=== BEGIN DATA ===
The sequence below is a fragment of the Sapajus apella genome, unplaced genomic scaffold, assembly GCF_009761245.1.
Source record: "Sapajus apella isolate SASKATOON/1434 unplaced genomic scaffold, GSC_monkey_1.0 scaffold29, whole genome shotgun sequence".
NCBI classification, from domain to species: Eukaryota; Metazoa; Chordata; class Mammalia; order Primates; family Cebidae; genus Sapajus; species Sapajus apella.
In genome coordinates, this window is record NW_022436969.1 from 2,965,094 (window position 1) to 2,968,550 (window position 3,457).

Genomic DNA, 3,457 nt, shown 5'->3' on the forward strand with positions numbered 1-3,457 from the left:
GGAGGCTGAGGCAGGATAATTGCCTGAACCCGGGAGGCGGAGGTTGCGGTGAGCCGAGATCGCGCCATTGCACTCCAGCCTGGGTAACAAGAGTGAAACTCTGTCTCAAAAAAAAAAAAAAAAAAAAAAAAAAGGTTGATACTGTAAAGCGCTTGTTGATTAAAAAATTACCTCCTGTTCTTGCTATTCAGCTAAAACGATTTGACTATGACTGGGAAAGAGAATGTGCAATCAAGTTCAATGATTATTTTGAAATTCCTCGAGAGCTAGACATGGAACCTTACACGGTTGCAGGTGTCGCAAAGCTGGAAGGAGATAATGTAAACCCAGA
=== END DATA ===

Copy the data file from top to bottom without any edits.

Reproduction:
The sequence below is a fragment of the Sapajus apella genome, unplaced genomic scaffold, assembly GCF_009761245.1.
Source record: "Sapajus apella isolate SASKATOON/1434 unplaced genomic scaffold, GSC_monkey_1.0 scaffold29, whole genome shotgun sequence".
NCBI classification, from domain to species: Eukaryota; Metazoa; Chordata; class Mammalia; order Primates; family Cebidae; genus Sapajus; species Sapajus apella.
In genome coordinates, this window is record NW_022436969.1 from 2,965,094 (window position 1) to 2,968,550 (window position 3,457).

Genomic DNA, 3,457 nt, shown 5'->3' on the forward strand with positions numbered 1-3,457 from the left:
GGAGGCTGAGGCAGGATAATTGCCTGAACCCGGGAGGCGGAGGTTGCGGTGAGCCGAGATCGCGCCATTGCACTCCAGCCTGGGTAACAAGAGTGAAACTCTGTCTCAAAAAAAAAAAAAAAAAAAAAAAAAAGGTTGATACTGTAAAGCGCTTGTTGATTAAAAAATTACCTCCTGTTCTTGCTATTCAGCTAAAACGATTTGACTATGACTGGGAAAGAGAATGTGCAATCAAGTTCAATGATTATTTTGAAATTCCTCGAGAGCTAGACATGGAACCTTACACGGTTGCAGGTGTCGCAAAGCTGGAAGGAGATAATGTAAACCCAGA